This year’s Eid celebrations in the Maldives saw the holiday’s traditional prayers and feasting accompanied by a record number of goats slaughtered in the capital Malé.
The Islamic Foundation of Maldives (IFM) arranged for the importing and slaughter of over 175 goats on Thursday, a record number for a country in which this large-scale practice was uncommon just a few years ago.
Signs appeared around the capital in the days leading up to the holiday advertising the ‘uluhiya’, or slaughter – a word previously unfamiliar in the Dhivehi lexicon – providing a telephone number for anyone who wanted to join in the festivities.
A representative of the IFM explained that the organisation had surpassed its previous efforts this year after its founding in 2009.
“In 2010, we only had 20 goats. In 2011, we slaughtered 80 goats and two cows,” he explained.
“Next Eid we will slaughter a camel – this will be good for the public as it will be the first time this has been done.”
Combined with the activities of other Islamic organisations in the country – most notably the Jamiyyathul Salaf – the number of animals sacrificed came to well over 200.
Traditional practice dictates that the animals be slaughtered by having their throats cut, before the body is drained of blood. After this, the animal is cut up with some meat divided amongst friends and family and some distributed to the poor and needy.
The foundation member explained that, owing to the relative affluence of the Maldives , it was difficult to determine needy individuals and so the meat was distributed to whoever was in attendance.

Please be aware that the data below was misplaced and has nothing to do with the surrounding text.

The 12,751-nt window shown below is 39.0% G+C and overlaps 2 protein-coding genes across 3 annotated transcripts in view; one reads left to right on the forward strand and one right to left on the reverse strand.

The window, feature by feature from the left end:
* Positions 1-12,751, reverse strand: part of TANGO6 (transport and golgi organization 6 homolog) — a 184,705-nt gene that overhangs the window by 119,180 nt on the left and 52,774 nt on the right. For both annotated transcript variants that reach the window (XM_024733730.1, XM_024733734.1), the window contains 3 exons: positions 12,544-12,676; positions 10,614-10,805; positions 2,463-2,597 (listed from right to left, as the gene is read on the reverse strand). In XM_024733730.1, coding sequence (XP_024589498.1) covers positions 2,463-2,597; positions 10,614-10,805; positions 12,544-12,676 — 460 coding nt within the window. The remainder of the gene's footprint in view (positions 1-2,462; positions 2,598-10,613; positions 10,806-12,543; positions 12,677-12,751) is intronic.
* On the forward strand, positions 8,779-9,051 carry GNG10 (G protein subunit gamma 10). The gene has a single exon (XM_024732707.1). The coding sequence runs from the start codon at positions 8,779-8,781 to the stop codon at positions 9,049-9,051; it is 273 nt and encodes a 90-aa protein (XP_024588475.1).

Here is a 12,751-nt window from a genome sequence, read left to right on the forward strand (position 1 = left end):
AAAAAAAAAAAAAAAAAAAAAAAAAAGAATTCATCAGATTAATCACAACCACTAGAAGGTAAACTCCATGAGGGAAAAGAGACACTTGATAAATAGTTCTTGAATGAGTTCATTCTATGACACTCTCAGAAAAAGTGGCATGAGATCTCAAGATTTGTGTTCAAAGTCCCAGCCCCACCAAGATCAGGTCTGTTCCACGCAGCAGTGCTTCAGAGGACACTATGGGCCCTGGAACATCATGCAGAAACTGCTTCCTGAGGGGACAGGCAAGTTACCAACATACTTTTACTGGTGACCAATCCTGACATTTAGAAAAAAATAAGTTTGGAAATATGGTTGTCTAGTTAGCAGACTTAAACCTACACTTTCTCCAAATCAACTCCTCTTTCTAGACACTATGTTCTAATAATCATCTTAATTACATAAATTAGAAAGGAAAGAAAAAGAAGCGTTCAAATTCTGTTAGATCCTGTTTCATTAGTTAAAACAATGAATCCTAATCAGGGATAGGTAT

Local media reported that some meat was being sold for MVR 400 a piece (US$25), but the IFM member said he did not know about this, saying: “Selling [the meat] is not encouraged.”
He explained that, due to the practice being uncommon to the Maldives, Bangladeshis were employed to do the butchery after the animal was killed, although locals were given the opportunity to cut the animal’s throat themselves if they had paid for the animal first.
Goats are often kept in the Maldives’ smaller islands but are an unusual sight in the capital. They are often sacrificed in naming ceremonies.
“People who bought the animals were given the opportunity to slaughter them,” he said, explaining that the animals cost around MVR 3500-4000 (US$227 – US$260) each to purchase in Male, more than double their cost prior to shipping from India.
“When sacrificing, the condition is to kill it at once without damaging or hurting in any other way,” he said, adding that the animals were prevented from seeing the others being slaughtered and that they were adequately fed and watered before the sacrifice.
“I find it hard to watch,” he added, “but others come and watch it for entertainment.”
The animals were brought into the country three days prior to the sacrifice, being kept near to the petrol shed on the south of the island before being sacrificed on an adjacent plot of land.
The foundation member said that three goats had given birth after being brought to the country, making them unsuitable for sacrifice.
Those animals that were not bought and slaughtered by individuals were sacrificed on behalf of the foundation. The IFM then arranged for a large feast at the nearby Maafanu Madrassa for which 2,000 people were expected. Inclement weather on the day was blamed for the smaller attendance – estimated at around 1,200.
The act of sacrifice and the giving away of the meat – practiced throughout the Muslim world – is intended to symbolise the Prophet Ibrahim’s willingness to sacrifice his only son to show his obedience to Allah.
The IFM was founded with the stated aim of raising Islamic awareness and organising social activities within the Islamic framework in order to “ensure the religious and social development of each and every individual of Maldivian society,” according to its website.
The Maldives has embraced Islam with increasing fervour in recent years. The 2008 constitution saw the practice of Sunni Islam become mandatory for Maldivian citizens as well the establishment of a state ministry to handle Islamic affairs.